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The Empire Center for New York State policy has asked the state’s highest court to review an appellate decision that would hide public information from public view. The Center’s efforts have been bolstered by an amicus brief filed on behalf of the state’s leading newspapers.
In an October 18 ruling, the Appellate Division of state Supreme Court in Manhattan denied the Empire Center’s appeal of a lower court decision in favor of the New York City Police Pension Fund, which had refused to comply with the Empire Center’s Freedom of Information Law (FOIL) request for a list of the fund’s pension recipients.
The Albany-based Empire Center, a project of the Manhattan Institute for Policy Research, had sought the police pension information for inclusion in a searchable online database at its transparency website, www.SeeThroughNY.net. Such information had been shared by all of the city and state pension funds in the past. However, since last December’s lower court ruling, other city pension funds have also begun to restrict access to their pensioners’ identities, the Center noted.
The Empire Center’s motion says the lower court rulings were, “plainly wrong on the law ... and if not corrected by this Court will have a significant negative impact far beyond the denial of the specific FOIL request at issue in this case.”
Despite the serious and significant legal issues raised, the Appellate Division’s decision was just three sentences long. It cited a 1983 Court of Appeals opinion in Matter of New York Veteran Police Assn., a case involving the city pension fund’s denial of a FOIL request from a non-profit organization that was seeking access to both the names and addresses of retired city police officers. As the memo explains, the Appellate Division’s decision is, “not supported by the Veteran Police opinion itself, the express statutory language of the exemption, or its consistent, contrary application for the past 28 years.”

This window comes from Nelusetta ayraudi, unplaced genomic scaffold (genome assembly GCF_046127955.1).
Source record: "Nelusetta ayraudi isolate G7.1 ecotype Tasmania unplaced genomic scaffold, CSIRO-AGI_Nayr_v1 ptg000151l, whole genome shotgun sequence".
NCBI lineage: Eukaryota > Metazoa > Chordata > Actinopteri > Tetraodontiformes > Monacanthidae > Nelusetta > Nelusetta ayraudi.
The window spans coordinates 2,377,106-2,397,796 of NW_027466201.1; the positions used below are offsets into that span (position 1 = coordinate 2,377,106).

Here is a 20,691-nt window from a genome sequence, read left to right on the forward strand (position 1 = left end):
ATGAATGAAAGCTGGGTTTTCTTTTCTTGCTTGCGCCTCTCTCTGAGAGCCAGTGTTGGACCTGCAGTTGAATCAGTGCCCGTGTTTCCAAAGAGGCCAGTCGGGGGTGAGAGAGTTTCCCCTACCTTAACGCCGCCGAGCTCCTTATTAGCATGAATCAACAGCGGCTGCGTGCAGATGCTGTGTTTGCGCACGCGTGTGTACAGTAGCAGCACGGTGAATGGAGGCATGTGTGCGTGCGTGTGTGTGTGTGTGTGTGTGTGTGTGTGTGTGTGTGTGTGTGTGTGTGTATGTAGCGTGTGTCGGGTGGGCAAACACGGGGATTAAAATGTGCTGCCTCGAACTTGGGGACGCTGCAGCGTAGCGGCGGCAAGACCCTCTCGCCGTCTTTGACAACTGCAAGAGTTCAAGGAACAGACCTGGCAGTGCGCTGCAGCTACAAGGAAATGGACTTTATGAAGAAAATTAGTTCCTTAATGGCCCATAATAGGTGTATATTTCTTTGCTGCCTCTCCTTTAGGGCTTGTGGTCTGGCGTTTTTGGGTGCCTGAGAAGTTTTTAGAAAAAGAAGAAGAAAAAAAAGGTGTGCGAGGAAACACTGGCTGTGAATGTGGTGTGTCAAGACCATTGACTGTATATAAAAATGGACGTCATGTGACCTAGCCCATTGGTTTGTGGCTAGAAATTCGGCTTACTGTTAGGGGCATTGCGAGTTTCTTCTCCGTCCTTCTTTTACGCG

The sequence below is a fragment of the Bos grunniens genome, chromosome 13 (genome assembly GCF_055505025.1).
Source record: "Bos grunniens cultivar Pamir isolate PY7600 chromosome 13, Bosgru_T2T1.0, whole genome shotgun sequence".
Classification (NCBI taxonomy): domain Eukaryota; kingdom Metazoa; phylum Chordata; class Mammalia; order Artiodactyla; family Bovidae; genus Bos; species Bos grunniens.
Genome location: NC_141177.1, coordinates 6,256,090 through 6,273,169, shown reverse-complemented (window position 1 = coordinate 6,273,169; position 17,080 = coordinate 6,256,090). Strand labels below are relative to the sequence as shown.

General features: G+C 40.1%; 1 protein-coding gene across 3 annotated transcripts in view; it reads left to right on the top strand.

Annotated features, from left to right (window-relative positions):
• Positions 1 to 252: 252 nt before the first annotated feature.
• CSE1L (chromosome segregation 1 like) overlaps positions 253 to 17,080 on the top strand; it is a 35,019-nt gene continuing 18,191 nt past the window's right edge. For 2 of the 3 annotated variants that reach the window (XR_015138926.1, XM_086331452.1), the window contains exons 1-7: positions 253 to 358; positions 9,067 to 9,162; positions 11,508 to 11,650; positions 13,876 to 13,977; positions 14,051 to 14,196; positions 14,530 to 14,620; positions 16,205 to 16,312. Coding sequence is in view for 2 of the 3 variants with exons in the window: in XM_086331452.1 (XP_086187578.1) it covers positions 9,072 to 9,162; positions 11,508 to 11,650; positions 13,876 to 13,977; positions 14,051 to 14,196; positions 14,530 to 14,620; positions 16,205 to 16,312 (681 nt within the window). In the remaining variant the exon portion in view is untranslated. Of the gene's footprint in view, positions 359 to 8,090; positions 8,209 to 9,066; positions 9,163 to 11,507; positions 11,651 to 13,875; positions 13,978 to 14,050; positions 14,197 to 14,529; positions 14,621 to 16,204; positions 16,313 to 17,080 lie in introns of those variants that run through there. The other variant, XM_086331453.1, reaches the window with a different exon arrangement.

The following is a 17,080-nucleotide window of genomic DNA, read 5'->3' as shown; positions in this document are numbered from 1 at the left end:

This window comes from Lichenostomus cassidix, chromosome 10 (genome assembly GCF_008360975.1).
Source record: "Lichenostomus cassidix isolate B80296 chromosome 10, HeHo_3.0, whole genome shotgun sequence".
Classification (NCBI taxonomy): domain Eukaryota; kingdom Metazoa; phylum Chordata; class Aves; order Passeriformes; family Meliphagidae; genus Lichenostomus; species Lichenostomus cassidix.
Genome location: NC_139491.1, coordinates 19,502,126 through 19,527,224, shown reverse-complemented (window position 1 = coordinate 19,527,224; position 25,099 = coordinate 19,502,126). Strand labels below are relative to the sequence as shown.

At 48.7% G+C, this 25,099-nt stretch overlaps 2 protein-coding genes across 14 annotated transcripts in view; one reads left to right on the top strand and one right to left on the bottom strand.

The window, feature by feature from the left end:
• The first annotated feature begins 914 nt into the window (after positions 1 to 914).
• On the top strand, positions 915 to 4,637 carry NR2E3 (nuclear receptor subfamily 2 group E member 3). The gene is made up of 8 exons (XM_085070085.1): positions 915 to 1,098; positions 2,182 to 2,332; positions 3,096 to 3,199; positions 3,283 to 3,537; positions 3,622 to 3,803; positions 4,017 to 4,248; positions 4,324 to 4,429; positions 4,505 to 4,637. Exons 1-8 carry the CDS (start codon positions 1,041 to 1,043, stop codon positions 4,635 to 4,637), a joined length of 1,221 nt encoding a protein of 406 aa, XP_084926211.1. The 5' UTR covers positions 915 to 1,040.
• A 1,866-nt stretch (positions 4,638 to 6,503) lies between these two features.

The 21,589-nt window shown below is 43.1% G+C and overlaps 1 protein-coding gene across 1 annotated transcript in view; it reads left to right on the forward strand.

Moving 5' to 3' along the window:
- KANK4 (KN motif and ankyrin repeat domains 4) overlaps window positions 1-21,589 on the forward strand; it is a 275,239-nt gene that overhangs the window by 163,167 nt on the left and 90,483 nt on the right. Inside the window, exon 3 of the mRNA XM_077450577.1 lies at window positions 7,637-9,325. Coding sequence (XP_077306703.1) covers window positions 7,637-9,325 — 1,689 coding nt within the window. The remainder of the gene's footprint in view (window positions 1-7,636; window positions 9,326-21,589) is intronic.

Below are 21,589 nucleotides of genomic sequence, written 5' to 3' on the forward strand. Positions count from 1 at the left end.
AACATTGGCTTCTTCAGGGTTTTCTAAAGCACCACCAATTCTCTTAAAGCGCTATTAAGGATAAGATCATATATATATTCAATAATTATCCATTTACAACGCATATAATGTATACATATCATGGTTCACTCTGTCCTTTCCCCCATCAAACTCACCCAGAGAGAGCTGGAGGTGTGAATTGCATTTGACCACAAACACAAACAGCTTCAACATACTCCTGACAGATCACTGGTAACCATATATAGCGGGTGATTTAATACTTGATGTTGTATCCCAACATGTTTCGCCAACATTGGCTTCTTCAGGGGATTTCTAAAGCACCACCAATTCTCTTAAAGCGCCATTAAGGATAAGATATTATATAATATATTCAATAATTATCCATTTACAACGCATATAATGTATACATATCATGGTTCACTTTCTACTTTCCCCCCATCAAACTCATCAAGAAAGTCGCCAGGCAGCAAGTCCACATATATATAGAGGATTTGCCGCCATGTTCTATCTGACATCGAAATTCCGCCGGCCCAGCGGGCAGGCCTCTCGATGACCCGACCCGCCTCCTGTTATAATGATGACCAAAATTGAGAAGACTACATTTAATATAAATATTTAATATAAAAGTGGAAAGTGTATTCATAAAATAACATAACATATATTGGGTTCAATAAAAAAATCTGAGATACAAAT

The brief filed on behalf of New York media organizations agreed, calling the Appellate Division ruling, “clearly wrong on every level ... inconsistent with the language of FOIL and canons of statutory construction, decades of precedent, and public policy.”
“This ruling, and all of its negative implications, goes against New York’s longstanding policy of inclusive disclosure – a policy that is rooted in one of the strongest Freedom of Information Laws in the country,” said Tim Hoefer, director of the Empire Center.
The amicus brief supporting the Empire Center was drafted by attorneys of the Hearst Corporation, and filed on behalf of the Albany Times Union, the Buffalo News,The Citizen of Auburn, Gannett Co. Inc., the Hearst Corp., the New York Daily News, the New York Post, the New York Press Association, the New York Times Co., Newsday LLC, and the Utica Observer Dispatch.
The motion for leave to appeal can be downloaded here.
The amicus brief can be downloaded here.